Tips For Protecting The Privacy of Your Finances During Your Divorce

In the Alaska court system, court proceedings and court files are open to the public, with certain limited exceptions such as Child In Need of Aid proceedings. This can present a challenge to parties to a divorce action who may not want their finances to be a matter of public record. The court system does protect the parties’ Social Security numbers to a limited extent. Here are a few tips to discuss with your divorce attorney to protect your finances from becoming part of your court file.

• Personal tax returns. Where child support is an issue, you will be required to file your tax returns and wage information with the court. You should request your attorney to black out the Social Security numbers on the tax returns.

• Personal financial and investment account statements. Your attorney or the opposing attorney may want to use personal bank statements, investment statements, and other financial data such as loan applications, mortgage statements, or credit card statements as trial exhibits. You should request your attorney to remove bank account numbers, except for the last four digits, and social security numbers on any trial exhibits. You and your attorney should check your spouse’s trial exhibits to make sure that they have also removed bank account numbers and social security numbers.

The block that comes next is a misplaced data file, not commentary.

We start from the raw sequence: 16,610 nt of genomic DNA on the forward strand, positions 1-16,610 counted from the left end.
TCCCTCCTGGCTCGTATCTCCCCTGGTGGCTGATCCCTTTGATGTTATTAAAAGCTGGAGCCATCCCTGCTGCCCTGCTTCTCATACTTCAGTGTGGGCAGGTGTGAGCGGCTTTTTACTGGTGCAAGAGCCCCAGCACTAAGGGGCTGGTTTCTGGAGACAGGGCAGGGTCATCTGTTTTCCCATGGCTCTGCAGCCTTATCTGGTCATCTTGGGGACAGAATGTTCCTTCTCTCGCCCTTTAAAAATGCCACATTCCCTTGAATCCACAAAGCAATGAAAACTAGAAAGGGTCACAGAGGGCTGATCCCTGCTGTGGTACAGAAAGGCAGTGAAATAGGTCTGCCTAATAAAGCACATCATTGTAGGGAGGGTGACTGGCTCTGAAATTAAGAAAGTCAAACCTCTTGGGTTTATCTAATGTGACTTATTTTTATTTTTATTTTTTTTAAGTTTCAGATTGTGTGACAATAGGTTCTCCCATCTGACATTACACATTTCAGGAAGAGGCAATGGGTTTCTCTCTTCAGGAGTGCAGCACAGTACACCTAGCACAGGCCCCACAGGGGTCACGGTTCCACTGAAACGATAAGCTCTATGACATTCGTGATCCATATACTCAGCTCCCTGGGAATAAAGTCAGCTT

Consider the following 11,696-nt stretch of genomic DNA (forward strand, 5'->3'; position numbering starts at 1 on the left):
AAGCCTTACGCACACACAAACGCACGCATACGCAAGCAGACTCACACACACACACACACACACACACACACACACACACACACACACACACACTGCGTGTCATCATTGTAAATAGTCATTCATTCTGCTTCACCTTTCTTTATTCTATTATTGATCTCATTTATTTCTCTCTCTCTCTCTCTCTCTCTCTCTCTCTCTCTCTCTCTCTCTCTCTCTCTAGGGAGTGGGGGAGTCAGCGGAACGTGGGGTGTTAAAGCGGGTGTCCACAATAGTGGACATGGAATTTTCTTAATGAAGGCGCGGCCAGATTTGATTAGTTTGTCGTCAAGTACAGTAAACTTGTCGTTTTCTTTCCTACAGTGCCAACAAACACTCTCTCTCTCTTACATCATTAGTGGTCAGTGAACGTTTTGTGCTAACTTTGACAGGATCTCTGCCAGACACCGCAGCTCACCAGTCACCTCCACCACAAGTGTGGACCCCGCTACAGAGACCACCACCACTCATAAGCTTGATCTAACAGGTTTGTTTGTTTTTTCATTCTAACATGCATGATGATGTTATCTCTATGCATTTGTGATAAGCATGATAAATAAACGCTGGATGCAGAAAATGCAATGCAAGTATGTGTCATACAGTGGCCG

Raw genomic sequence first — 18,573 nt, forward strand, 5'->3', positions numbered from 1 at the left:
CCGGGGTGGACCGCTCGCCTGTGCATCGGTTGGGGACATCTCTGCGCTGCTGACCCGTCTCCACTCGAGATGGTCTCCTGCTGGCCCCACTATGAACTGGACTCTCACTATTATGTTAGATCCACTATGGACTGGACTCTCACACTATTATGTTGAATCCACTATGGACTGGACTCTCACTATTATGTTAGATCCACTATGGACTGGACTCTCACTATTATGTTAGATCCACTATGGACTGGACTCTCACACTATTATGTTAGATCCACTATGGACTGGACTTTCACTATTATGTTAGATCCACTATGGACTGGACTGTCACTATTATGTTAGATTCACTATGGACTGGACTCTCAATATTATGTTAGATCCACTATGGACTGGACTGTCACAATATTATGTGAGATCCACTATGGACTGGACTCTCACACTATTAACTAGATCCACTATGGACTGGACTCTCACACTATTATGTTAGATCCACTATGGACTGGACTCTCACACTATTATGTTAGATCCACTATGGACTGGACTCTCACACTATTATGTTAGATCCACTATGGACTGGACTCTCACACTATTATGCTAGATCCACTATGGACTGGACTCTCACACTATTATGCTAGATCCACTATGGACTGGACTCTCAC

• Settlement agreements. If you and your spouse negotiate a property and/or custody settlement agreement, one of the attorneys will reduce the terms of the agreement to writing. The agreement will be filed in court for approval by the judge assigned to your case. To protect your financial information, the agreement should include a description of the asset or liability and it should indicate how each item has been allocated in the property division. It should not include values or account numbers. Since the judge will need to know how the parties arrived at their property division, the settlement agreement should state the parties have attached a property table in an envelope marked “Confidential.” This property table should show the values the parties used to arrive at their property division so that the judge has sufficient information to approve the settlement agreement. But if the agreement is clear that the table is confidential, then only the judge will have access to the table, which will not become part of your court file.

Since every case is unique, you should discuss any concerns you have about protecting your financial data with your attorney.

Image credit: Beautiful modern Ector County Court House, Odessa, Texas by Boston Public Library used under Creative Commons Attribution License

Posted in: Divorce